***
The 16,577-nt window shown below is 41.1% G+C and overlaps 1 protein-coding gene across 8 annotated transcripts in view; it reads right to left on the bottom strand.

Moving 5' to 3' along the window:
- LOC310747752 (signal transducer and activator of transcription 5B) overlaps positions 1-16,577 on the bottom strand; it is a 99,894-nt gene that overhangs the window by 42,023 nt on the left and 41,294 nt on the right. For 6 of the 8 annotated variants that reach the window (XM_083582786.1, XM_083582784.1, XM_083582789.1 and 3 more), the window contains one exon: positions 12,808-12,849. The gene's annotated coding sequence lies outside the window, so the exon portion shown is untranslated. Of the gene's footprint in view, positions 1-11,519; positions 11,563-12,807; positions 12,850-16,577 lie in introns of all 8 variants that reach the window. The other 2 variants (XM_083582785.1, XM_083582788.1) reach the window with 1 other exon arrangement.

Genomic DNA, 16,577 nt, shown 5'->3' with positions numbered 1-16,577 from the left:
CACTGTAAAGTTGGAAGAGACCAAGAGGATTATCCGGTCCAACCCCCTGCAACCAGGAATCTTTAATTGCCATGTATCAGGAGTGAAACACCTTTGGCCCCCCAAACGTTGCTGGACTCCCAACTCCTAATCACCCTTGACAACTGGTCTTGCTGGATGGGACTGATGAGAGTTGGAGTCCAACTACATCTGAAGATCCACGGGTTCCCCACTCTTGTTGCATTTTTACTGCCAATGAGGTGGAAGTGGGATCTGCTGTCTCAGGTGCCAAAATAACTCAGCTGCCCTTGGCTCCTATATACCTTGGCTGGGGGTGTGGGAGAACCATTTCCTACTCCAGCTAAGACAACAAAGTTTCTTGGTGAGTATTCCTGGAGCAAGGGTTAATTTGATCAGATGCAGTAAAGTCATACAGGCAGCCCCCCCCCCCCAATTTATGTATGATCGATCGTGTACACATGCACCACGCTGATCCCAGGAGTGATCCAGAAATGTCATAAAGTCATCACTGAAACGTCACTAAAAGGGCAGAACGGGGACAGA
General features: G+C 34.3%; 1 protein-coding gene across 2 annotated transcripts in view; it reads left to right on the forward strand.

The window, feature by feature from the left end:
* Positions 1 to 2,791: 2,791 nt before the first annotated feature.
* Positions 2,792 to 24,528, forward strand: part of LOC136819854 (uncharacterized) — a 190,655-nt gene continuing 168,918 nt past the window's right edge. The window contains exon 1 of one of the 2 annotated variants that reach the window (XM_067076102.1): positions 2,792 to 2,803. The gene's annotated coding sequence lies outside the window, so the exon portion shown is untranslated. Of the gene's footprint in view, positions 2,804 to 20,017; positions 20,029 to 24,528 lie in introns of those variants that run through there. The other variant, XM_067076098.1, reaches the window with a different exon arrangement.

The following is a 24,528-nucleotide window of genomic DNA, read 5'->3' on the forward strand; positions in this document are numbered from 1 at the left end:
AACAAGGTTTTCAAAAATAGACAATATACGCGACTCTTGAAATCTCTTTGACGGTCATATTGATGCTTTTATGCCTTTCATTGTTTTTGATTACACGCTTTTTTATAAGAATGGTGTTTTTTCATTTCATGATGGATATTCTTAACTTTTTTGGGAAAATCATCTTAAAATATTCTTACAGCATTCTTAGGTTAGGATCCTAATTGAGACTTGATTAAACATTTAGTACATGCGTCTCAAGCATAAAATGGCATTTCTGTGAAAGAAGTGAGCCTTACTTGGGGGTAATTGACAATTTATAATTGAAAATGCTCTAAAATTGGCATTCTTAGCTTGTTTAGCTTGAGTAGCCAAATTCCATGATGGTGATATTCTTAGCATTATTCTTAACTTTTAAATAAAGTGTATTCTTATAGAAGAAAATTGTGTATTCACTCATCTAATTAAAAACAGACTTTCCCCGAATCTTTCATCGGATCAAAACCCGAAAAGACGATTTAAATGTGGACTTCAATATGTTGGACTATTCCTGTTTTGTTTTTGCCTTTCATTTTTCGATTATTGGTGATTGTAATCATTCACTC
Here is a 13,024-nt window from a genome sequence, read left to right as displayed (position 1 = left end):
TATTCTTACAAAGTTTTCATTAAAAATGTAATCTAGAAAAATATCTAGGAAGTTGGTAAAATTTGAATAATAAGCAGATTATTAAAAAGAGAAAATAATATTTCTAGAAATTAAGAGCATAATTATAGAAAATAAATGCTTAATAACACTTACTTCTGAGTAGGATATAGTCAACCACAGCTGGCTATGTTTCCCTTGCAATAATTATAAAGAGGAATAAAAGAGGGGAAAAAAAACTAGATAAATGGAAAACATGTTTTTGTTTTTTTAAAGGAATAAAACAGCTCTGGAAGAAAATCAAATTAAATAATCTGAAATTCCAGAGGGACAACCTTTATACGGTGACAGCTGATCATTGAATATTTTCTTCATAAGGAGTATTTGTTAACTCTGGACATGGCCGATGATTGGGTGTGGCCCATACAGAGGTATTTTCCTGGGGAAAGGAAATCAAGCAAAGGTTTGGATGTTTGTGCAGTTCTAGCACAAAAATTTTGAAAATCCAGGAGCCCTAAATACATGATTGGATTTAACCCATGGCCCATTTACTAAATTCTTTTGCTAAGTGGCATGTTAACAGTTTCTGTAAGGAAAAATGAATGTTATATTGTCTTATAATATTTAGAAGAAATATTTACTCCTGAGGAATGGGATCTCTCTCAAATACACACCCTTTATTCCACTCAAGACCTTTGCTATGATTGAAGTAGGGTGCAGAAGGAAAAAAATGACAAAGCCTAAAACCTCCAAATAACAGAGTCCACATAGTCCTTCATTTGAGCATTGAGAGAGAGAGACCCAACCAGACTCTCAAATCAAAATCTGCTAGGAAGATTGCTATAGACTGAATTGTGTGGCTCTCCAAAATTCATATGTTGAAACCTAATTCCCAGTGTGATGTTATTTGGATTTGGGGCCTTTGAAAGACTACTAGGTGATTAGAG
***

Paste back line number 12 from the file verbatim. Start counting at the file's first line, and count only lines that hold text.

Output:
Here is a 13,024-nt window from a genome sequence, read left to right as displayed (position 1 = left end):